Regularly volunteering about two to four hours a week, at any age, increases happiness, life satisfaction, selfesteem, and sense of control over life.

Kindness strengthens our immune system, reduces aches and pains, improves our cardiovascular profile, and boosts energy and strength in elderly people.

Being unkind to ourselves is connected to depression and low psychological well-being.


of people feel happier and more optimistic. For 81% of those people, those feelings last hours or even days.



of people feel good when they help someone.

Kindness can help people fighting disease, chronic pain, and emotional trauma to cope better and combat negative emotions.

Kindness is more attractive than good looks.


sober rate for alcoholics who help other alcoholics, compared to 22% among alcoholics who didn’t help others.

the good life  The Magazine of Nature’s Fare Markets  |  28


s r e Answ

with Dr. Jen

Q Dear Dr. Jen,

What is PEA and is it actually something I could take for effective pain relief? —B.W., Burnaby


PEA, or palmitoylethanolamide, is an endocannabinoidlike molecule which our bodies produce to deal with different stressors, and it does so by acting on the endocannabinoid system (ECS). The ECS has garnered a lot of attention lately because of some well-known cannabinoids which act on this system—notably CBD and THC—from hemp. The ECS is involved in sleep, mood, appetite, digestion, pain and inflammation, learning, memory, stress, and more. The research on PEA as an effective way to modulate the ECS has therefore dramatically increased over the past few years. Trials have shown PEA has clinical benefit for a variety of conditions related to pain and inflammation: • Neuropathic pain (e.g., sciatica, carpal tunnel syndrome, diabetic neuropathy, shingles) • Temporomandibular joint (TMJ) dysfunction • Pain of chronic duration, e.g., 6 months or more, that is not well controlled • Low back (lumbosacral) pain PEA offers a non-habit-forming way to relieve chronic pain, with virtually no adverse effects. It can be combined with other natural health supplements, and I advise you speak with your personal health care provider to help you determine the best dosage for you.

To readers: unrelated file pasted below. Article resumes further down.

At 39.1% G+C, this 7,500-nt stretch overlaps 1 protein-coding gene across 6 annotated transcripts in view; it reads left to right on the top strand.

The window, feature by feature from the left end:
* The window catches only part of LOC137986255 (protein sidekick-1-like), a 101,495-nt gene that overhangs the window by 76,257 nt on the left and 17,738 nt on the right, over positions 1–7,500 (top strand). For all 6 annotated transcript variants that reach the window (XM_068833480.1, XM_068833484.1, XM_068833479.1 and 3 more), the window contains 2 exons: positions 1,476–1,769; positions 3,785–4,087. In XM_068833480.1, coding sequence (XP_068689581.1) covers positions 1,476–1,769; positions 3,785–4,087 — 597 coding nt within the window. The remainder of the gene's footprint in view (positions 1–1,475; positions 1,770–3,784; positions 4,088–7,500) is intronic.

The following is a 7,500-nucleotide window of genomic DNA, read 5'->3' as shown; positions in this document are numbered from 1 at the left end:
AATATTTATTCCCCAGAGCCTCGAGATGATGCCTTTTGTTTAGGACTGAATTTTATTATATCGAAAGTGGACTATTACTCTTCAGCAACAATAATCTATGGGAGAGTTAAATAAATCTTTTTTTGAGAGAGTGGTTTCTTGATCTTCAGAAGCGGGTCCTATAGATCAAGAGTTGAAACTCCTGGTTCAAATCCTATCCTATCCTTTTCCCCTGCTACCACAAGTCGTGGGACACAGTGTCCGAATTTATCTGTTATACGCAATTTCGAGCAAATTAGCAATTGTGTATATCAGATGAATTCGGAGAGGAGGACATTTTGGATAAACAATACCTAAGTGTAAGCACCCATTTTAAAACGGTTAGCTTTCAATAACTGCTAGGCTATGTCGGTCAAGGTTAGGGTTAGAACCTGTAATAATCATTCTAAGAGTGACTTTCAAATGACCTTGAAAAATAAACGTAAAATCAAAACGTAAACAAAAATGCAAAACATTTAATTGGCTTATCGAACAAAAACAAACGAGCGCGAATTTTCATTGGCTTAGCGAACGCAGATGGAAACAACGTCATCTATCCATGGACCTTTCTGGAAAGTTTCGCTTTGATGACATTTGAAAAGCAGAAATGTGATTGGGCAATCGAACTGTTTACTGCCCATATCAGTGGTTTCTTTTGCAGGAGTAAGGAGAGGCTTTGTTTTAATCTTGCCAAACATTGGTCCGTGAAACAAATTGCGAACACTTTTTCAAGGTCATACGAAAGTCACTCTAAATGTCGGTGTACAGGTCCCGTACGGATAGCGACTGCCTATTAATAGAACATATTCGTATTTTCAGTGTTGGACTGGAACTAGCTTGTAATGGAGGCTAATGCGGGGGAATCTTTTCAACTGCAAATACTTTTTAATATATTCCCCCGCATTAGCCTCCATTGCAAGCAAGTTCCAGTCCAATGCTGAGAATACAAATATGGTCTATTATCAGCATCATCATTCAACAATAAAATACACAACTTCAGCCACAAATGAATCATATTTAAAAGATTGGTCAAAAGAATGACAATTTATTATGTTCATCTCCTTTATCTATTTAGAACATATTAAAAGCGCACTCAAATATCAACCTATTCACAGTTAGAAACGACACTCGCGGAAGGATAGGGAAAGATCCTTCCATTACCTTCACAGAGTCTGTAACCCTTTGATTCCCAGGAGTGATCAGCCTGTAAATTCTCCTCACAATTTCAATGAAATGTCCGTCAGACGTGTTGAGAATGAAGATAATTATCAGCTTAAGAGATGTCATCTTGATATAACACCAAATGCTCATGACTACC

DR. JENNIFER BRIX Dr. Jennifer Brix is a naturopathic doctor, health educator for Natural Factors, and public speaker with a passion for empowering her patients to achieve optimal health. She has special expertise in treating digestive complaints, hormone imbalances, and brain-related health conditions and has a family practice at Brix Wellness in Kelowna, BC. The information in this article is not intended to be a substitute for professional medical advice, diagnosis, or treatment. Always seek the advice of your health care provider before starting supplements or making lifestyle changes.